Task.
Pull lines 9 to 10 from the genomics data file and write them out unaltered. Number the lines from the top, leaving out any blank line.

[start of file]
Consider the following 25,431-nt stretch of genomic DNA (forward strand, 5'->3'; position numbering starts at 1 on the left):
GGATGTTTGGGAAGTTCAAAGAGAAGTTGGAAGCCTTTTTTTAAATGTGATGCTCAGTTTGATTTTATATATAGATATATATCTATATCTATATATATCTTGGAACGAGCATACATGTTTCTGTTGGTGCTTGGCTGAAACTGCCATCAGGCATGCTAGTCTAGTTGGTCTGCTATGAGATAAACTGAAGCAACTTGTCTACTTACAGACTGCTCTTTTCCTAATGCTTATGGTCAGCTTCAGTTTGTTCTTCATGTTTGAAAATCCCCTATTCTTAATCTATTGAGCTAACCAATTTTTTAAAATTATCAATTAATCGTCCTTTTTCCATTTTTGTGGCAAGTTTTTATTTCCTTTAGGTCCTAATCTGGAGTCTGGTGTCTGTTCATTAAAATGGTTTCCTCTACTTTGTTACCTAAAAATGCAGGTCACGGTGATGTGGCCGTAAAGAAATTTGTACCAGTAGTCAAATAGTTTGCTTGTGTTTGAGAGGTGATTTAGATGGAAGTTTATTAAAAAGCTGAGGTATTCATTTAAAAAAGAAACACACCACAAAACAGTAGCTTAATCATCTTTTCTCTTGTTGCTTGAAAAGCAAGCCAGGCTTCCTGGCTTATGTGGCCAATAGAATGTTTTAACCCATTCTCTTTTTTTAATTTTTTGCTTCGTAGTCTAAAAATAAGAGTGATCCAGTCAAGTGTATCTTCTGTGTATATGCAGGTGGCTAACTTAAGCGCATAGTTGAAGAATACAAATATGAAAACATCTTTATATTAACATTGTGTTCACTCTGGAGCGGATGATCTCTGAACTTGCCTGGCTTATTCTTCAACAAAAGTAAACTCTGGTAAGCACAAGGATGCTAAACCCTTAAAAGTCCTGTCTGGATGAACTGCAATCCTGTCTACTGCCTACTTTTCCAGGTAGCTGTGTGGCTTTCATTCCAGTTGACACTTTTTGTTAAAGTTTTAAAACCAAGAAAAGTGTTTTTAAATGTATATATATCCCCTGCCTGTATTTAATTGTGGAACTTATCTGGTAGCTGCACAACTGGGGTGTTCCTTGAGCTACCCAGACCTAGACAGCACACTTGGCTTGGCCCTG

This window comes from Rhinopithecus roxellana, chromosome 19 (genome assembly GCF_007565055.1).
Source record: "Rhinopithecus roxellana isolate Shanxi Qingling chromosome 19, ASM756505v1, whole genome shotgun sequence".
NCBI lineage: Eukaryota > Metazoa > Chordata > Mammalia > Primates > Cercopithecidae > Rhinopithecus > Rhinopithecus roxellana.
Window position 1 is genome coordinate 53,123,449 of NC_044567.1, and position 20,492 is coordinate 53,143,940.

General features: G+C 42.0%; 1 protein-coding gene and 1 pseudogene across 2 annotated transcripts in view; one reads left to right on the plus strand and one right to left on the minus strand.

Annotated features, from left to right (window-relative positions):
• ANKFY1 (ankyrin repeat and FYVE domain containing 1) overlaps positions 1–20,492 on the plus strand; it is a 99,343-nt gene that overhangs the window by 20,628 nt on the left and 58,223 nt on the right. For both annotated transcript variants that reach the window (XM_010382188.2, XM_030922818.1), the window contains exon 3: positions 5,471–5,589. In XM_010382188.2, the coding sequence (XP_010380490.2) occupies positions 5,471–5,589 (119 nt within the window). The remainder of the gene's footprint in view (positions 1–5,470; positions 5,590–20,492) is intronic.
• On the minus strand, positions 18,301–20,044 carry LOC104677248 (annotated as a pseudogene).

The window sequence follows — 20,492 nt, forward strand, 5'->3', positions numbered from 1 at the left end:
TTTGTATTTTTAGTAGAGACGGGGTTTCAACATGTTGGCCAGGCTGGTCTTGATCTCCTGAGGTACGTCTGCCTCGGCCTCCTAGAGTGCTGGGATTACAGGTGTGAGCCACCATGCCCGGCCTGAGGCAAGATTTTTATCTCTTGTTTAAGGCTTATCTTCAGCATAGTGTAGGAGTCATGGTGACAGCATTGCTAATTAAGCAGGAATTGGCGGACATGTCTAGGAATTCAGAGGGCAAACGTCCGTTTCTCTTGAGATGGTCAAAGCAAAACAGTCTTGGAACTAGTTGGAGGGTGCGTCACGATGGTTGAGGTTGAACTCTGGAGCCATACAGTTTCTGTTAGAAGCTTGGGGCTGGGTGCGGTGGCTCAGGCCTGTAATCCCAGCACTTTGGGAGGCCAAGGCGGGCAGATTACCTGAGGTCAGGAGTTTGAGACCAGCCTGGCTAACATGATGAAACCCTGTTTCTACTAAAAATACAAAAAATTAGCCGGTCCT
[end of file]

• ANKFY1 (ankyrin repeat and FYVE domain containing 1) overlaps positions 1–20,492 on the plus strand; it is a 99,343-nt gene that overhangs the window by 20,628 nt on the left and 58,223 nt on the right. For both annotated transcript variants that reach the window (XM_010382188.2, XM_030922818.1), the window contains exon 3: positions 5,471–5,589. In XM_010382188.2, the coding sequence (XP_010380490.2) occupies positions 5,471–5,589 (119 nt within the window). The remainder of the gene's footprint in view (positions 1–5,470; positions 5,590–20,492) is intronic.
• On the minus strand, positions 18,301–20,044 carry LOC104677248 (annotated as a pseudogene).